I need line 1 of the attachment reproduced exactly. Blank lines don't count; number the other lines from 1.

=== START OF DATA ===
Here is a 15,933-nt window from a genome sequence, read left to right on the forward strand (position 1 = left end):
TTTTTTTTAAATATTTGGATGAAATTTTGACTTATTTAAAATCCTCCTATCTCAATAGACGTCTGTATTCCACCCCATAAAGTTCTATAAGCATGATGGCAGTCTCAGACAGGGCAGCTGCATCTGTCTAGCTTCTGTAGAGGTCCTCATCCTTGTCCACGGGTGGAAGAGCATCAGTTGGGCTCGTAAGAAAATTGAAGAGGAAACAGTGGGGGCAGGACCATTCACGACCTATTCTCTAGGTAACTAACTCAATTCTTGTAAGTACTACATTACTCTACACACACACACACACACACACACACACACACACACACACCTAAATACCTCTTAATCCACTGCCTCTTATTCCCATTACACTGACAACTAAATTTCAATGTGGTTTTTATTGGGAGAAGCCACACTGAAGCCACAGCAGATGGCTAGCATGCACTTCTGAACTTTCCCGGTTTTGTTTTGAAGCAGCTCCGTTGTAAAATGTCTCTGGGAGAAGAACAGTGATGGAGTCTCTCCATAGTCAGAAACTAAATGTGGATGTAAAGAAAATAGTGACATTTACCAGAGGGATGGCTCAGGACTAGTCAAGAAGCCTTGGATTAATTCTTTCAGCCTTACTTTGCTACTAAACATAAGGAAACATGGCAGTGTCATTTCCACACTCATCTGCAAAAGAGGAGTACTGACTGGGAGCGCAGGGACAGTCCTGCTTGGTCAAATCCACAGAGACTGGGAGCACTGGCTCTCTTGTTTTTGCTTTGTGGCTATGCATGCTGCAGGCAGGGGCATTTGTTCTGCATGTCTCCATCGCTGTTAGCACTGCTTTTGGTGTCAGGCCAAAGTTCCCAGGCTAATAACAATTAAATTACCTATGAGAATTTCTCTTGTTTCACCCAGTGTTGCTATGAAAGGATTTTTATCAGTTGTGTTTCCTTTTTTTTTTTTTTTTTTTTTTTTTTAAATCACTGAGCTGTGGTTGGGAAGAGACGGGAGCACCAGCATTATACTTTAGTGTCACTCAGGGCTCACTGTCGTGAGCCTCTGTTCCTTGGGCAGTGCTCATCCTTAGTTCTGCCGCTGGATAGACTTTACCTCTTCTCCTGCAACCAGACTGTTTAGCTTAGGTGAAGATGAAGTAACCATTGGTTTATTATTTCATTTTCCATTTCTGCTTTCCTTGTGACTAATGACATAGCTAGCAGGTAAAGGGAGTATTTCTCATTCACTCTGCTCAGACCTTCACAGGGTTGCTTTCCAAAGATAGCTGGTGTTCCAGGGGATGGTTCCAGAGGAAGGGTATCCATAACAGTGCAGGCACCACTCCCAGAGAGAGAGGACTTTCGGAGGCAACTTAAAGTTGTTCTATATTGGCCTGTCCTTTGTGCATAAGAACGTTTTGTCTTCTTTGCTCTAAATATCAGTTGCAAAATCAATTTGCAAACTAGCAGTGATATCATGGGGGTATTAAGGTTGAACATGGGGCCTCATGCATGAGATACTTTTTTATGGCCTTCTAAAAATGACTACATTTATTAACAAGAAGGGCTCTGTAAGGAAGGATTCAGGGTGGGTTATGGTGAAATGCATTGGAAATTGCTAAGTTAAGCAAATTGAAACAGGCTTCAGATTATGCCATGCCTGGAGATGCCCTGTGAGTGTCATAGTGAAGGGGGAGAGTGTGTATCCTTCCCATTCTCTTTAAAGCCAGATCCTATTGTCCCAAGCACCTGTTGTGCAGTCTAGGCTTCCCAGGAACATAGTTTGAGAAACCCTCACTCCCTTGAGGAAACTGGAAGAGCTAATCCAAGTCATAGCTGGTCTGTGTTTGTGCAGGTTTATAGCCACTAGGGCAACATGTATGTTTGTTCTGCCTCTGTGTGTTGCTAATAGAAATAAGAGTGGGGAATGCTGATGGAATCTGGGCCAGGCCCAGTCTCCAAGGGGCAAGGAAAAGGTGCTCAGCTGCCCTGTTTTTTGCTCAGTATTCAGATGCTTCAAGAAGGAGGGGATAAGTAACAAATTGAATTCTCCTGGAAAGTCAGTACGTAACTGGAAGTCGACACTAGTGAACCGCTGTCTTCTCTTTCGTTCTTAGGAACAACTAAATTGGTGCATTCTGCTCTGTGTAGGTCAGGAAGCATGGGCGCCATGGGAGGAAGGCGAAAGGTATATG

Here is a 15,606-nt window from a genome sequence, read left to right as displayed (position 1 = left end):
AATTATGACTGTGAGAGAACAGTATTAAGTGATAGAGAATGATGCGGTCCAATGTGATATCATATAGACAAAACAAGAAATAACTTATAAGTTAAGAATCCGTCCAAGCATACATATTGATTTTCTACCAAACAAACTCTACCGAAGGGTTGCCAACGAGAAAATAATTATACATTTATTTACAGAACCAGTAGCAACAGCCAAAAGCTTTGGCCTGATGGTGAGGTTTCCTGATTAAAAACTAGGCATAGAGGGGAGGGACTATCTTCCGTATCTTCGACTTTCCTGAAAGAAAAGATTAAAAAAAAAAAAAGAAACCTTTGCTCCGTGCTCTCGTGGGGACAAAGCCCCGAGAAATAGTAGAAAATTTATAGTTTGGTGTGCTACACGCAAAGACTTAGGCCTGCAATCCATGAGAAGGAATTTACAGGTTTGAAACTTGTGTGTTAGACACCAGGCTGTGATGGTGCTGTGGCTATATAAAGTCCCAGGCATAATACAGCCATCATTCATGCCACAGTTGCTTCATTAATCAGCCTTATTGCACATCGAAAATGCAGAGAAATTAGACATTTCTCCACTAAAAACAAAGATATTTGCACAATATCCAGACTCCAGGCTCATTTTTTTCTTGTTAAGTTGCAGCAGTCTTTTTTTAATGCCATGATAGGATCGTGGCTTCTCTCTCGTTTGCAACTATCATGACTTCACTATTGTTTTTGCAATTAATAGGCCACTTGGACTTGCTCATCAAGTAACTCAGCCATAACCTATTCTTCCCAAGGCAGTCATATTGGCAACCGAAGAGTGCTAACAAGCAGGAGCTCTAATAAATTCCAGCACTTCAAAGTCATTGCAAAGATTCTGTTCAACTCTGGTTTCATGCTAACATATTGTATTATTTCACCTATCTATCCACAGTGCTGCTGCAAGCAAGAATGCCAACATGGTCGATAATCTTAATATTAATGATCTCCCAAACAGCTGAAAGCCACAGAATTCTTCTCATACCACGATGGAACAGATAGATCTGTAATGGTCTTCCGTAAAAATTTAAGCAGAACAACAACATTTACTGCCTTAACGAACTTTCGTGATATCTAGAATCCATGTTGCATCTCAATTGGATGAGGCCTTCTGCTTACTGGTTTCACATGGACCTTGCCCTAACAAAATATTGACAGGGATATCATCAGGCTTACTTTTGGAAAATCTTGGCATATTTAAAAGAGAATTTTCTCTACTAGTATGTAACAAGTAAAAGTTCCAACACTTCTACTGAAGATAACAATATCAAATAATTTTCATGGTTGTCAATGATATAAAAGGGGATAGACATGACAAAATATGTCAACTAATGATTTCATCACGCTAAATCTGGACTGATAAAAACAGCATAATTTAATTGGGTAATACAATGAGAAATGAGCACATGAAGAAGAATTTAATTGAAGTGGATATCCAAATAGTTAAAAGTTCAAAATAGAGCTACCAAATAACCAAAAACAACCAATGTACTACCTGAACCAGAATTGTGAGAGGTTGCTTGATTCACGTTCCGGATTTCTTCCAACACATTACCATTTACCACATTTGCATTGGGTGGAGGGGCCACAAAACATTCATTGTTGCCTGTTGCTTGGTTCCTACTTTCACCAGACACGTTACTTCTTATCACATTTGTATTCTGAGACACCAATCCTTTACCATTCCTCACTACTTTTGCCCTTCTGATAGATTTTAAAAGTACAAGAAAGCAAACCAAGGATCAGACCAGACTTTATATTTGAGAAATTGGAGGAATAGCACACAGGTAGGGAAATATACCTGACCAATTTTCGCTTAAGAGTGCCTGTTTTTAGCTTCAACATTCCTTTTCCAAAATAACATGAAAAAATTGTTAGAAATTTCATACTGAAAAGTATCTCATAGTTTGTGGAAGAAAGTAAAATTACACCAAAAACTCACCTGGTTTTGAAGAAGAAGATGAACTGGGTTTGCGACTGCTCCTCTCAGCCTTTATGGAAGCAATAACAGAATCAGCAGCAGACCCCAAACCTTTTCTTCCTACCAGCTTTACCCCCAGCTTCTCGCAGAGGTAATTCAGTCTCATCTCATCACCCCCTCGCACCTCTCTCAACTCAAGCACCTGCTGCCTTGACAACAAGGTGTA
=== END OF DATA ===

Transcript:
Here is a 15,933-nt window from a genome sequence, read left to right on the forward strand (position 1 = left end):